Interested in supporting a School Without Walls student? Find out more here.
Friday, June 25th, 2010
This ministry post is based on a report from the national Ukrainian staff of Russian Ministries’ in-country affiliate, the Association for Spiritual Renewal, just outside of Kiev in Irpen, Ukraine.
The Association for Spiritual Renewal (ASR) is thanking God for His work at the first international School Without Walls festival, which ran from June 17-20 along the Azov Sea in Ukraine.
The festival attracted 520 young Next Generation Christian leaders from Ukraine, Russia, Belarus, Moldova, Uzbekistan, Kyrgyzstan, Kazakhstan, Azerbaijan, the U.S. and India. The festival’s theme-”Time to Live, Time to Serve”-was designed to motivate a younger generation of Christians to pursue ministry and wholeheartedly serve God.
At the four-day festival, people from a variety of evangelical churches as well as different cultures learned and worshiped together as Christ’s body.
“It was wonderful to hear how God, through His church, is doing great things in different countries! I hope that a new day will dawn in each of our countries,” observed Andrei, a musician from Zaporozhye, Ukraine.
The packed festival schedule featured general sessions with expert speakers such as Russian Ministries’ Senior Vice-President Sergey Rakhuba, Michael Cherenkov and Yuri Sipko, and testimonies, project and ministry presentations and workshops. The worship team for Irpen Bible Church led worship each morning and evening, and two Christian music groups, Near Heaven and New Day, performed late night concerts.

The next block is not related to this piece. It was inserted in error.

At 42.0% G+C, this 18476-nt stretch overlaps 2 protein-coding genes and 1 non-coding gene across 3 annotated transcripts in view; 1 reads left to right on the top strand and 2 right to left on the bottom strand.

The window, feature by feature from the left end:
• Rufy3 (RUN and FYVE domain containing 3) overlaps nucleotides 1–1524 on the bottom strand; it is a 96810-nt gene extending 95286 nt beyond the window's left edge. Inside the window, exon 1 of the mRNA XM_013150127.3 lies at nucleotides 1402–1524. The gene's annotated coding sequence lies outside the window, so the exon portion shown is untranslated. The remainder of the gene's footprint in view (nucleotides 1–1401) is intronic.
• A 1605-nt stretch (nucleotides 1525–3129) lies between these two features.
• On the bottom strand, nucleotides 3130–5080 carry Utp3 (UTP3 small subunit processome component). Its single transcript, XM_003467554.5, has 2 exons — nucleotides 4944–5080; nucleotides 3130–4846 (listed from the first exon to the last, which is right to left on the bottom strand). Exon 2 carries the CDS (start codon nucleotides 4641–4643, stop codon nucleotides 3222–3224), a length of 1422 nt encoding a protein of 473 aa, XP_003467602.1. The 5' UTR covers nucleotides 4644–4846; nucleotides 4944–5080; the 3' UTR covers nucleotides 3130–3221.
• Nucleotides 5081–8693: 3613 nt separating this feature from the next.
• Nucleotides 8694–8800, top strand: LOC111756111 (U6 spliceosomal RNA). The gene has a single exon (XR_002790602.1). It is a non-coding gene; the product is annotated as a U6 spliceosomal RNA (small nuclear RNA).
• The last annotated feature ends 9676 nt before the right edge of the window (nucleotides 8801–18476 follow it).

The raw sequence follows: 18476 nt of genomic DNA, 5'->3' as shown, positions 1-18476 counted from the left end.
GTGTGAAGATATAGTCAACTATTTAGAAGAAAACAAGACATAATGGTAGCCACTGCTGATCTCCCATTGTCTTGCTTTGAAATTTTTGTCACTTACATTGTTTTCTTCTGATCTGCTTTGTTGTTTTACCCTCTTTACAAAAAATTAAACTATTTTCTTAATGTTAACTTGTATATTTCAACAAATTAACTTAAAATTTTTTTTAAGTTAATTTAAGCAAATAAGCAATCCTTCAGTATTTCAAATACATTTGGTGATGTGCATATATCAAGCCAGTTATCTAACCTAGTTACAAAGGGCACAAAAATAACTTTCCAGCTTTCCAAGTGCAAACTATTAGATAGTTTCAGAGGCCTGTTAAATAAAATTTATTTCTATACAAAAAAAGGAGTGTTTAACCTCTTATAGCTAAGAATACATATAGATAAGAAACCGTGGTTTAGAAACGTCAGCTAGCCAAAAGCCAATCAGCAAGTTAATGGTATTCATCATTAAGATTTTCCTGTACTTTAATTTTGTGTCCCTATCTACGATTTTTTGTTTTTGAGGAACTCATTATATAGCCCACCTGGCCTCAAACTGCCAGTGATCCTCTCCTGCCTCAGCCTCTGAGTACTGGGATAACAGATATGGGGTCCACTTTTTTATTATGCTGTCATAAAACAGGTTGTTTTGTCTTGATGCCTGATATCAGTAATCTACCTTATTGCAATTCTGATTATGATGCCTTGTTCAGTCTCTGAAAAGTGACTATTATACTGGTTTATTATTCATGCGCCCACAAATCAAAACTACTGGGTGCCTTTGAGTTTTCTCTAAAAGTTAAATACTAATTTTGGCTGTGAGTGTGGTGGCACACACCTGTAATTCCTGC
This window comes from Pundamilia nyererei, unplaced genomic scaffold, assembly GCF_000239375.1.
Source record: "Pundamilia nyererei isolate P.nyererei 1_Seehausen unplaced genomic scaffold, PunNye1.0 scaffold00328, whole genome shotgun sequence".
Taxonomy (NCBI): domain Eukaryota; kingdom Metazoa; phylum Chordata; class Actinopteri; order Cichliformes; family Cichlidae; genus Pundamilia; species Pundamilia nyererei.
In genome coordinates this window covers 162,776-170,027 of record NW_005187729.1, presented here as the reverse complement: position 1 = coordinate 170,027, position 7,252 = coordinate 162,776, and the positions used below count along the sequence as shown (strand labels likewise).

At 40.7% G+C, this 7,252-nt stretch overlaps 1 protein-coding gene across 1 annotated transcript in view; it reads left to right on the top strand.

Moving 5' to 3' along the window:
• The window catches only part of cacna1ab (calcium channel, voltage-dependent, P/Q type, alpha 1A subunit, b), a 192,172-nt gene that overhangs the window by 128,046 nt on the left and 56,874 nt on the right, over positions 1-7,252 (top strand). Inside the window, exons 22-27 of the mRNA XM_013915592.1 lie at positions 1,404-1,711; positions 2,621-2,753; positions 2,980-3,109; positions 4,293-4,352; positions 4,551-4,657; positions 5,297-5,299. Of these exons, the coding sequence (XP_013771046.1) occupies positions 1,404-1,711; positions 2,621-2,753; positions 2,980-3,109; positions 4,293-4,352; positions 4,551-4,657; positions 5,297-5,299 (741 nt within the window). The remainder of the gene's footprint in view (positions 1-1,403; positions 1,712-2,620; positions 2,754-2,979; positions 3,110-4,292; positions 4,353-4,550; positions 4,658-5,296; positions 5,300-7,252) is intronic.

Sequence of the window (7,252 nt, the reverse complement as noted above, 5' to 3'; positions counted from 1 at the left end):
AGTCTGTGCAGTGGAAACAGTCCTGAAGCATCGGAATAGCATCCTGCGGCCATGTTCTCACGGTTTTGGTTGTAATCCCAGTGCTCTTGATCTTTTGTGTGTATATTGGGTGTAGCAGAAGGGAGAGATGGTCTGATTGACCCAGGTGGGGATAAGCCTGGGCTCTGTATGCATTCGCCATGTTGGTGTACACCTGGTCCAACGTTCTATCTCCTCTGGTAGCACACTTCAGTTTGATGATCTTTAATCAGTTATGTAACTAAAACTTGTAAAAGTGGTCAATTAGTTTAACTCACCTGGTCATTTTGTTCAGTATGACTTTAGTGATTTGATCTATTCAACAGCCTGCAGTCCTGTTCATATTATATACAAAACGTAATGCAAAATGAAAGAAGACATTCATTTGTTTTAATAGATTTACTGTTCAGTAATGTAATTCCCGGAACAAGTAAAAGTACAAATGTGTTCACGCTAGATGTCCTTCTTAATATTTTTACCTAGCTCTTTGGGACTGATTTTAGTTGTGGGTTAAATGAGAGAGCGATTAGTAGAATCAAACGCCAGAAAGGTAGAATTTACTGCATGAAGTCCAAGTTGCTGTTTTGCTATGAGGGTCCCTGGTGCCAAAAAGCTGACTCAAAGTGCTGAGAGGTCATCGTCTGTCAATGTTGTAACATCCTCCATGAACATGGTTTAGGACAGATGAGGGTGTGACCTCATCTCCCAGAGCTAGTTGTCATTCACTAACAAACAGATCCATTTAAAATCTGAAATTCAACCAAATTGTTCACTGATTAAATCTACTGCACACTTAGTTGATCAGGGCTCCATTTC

Workshops covered relevant topics such as the use of media in the church, sports evangelism, short-term missions and extreme youth camps.
“I gained many ideas for ministry and spreading the gospel. The festival encouraged me, and now I want to serve God with new energy and inspiration. This was a time of encouragement, and I hope there are more festivals like this,” shared Svetlana from Belarus.
Evening sessions focused on different themes each night. The first night focused on an Evening of Praise, the second night was an Evening of Discovery and the closing program was an Evening of Commitment.
During the Evening of Praise, these young leaders were encouraged to worship God in simplicity and freedom, without boundaries. During the Evening of Discovery, speakers from different countries and regions talked about their ministries, and shared some of the problems and difficulties as well as the blessings they encounter as they follow Christ.